What is one of the major foreign policy lessons that Roosevelt learned from watching Woodrow Wilson in office? How did this effect the way that he handled America's entry into World War II?
Roosevelt watched Wilson try and fail to convince Americans to join the League of Nations at the end of World War I. He learned from this that foreign policy cannot be a matter of partisan politics, and that successful foreign policy has the full support of the people. FDR applied these lessons in World War II by waiting until he had sufficient provocation from the Axis powers before declaring war upon them. Roosevelt obviously supported the Allies wholeheartedly and realized quite early in the conflict that America could not but get involved. However, he appeased himself by providing aid to the British despite several Neutrality Acts passed by Congress, while Americans wallowed in isolationism.
Discuss the significance of Roosevelt's court-packing plan.
Roosevelt proposed the court-packing plan at the beginning of his second term in office as a means of eliminating the Supreme Court as an obstacle to the New Deal. Motivated by his enormous electoral success in the recent election, he overestimated his own powers and proposed a plan to add a member to the Supreme Court for every member of the court over seventy who had not yet retired, with a maximum of fifteen. As six of the Supreme Court Justices were over seventy, including four of the most conservative, Roosevelt would have had the opportunity to pack the court with staunch New Dealers who would not dispute the constitutionality of his legislation. However, the public was horrified at such an attack on one of the pillars of American democracy. A Democratic Congress vetoed the bill, calling it a "dictator bill." This was the first time that Roosevelt had been turned down by Congress, and it led to a significant decrease in his powers in Washington. Conservatives who realized that the President was no longer invincible began to voice their protests to future New Deal legislation and to the increasing budget deficit.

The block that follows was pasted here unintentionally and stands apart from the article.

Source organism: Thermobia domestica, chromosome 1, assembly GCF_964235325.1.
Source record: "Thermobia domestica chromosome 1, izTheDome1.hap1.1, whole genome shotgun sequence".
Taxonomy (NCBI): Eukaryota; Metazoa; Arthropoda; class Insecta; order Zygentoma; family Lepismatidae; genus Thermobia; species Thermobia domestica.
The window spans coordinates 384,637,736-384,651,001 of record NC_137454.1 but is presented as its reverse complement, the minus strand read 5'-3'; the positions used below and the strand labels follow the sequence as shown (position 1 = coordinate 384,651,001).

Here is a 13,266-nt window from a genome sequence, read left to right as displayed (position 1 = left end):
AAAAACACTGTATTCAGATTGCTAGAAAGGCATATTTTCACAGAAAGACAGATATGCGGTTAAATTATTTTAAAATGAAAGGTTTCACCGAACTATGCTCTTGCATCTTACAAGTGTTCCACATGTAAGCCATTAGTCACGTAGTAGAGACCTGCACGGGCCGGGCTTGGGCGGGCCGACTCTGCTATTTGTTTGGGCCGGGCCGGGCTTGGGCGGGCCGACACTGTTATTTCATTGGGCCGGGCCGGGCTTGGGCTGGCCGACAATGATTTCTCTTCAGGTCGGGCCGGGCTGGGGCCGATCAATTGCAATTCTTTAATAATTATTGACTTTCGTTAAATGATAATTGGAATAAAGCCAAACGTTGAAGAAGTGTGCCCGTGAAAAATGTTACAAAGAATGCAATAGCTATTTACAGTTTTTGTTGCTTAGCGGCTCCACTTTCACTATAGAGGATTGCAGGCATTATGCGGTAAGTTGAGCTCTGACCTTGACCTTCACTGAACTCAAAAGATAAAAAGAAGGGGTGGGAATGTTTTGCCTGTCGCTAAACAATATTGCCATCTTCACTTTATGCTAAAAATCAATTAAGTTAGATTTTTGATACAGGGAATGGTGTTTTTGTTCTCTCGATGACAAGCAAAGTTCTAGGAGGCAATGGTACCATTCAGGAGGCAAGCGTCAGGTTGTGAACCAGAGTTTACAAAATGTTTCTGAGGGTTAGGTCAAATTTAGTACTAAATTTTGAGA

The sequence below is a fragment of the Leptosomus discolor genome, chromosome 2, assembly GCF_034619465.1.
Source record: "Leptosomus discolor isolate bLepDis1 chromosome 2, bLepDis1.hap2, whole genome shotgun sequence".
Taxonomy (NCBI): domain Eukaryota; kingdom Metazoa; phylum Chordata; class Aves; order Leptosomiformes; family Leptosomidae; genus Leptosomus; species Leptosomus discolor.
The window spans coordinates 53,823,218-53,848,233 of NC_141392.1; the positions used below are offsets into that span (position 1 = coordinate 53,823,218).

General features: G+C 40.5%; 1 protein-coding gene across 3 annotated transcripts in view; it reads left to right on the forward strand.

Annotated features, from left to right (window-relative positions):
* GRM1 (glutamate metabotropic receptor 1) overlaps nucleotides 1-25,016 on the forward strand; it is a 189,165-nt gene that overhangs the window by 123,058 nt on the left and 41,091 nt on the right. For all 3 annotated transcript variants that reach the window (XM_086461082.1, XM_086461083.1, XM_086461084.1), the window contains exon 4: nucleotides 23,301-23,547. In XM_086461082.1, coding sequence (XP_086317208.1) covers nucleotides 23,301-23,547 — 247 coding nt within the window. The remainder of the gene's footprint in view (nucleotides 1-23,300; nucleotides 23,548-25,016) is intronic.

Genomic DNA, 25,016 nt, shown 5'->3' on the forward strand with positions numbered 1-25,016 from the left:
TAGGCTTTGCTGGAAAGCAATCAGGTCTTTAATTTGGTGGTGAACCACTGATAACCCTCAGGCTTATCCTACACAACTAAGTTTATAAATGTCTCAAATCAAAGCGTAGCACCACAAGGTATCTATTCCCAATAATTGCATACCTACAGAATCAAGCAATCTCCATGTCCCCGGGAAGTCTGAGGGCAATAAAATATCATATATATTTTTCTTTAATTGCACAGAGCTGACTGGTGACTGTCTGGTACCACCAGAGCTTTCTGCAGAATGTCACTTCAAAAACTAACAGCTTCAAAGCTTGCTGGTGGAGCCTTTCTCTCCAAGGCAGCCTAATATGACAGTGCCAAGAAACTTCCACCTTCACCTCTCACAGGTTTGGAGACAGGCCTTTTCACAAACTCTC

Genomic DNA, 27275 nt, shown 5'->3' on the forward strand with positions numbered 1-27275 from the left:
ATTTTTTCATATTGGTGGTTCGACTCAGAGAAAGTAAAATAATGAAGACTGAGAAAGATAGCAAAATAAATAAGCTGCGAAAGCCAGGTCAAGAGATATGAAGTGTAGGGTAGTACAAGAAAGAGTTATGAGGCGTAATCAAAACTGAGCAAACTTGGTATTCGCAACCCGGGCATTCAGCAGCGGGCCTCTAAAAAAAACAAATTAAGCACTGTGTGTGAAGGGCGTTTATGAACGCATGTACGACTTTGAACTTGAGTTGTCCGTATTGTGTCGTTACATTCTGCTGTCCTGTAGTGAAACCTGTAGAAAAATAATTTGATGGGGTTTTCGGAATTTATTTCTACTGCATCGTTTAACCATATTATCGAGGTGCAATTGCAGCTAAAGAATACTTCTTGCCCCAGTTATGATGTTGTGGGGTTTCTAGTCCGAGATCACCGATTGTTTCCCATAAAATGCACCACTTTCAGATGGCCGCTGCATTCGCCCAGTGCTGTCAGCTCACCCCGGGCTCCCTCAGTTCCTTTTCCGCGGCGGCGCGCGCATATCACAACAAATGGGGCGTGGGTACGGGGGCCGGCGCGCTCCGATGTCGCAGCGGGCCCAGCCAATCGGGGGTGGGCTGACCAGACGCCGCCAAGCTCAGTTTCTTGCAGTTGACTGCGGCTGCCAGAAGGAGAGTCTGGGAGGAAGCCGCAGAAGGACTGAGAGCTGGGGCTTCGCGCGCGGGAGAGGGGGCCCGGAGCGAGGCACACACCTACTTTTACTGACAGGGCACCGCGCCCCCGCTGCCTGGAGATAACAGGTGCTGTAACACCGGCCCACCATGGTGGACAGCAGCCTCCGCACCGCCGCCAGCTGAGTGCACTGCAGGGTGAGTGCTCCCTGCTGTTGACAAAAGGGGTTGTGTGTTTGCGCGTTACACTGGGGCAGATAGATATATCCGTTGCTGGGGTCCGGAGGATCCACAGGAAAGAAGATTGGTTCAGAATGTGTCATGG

Roosevelt spent an unprecedented twelve years in office. How did he change the face of American government and the party system in that time?
Roosevelt became President during a unique time in America, when the country faced its most severe economic depression in history. Though he created legislation to address the needs of the people at the time, the idea that endures to this day is that the government is responsible for the people's basic welfare. New Deal legislation such as Social Security, unemployment benefits, labor rights, and bank deposit insurance extended the role that American government played in the lives of each citizen. Because FDR's welfare programs aided those groups in American society who were hit hardest by the Depression, a new voting coalition was created in the election of 1932 and cemented in 1936. The Democratic Party became the party of the African-Americans and of the dispossessed, and the party of the liberals.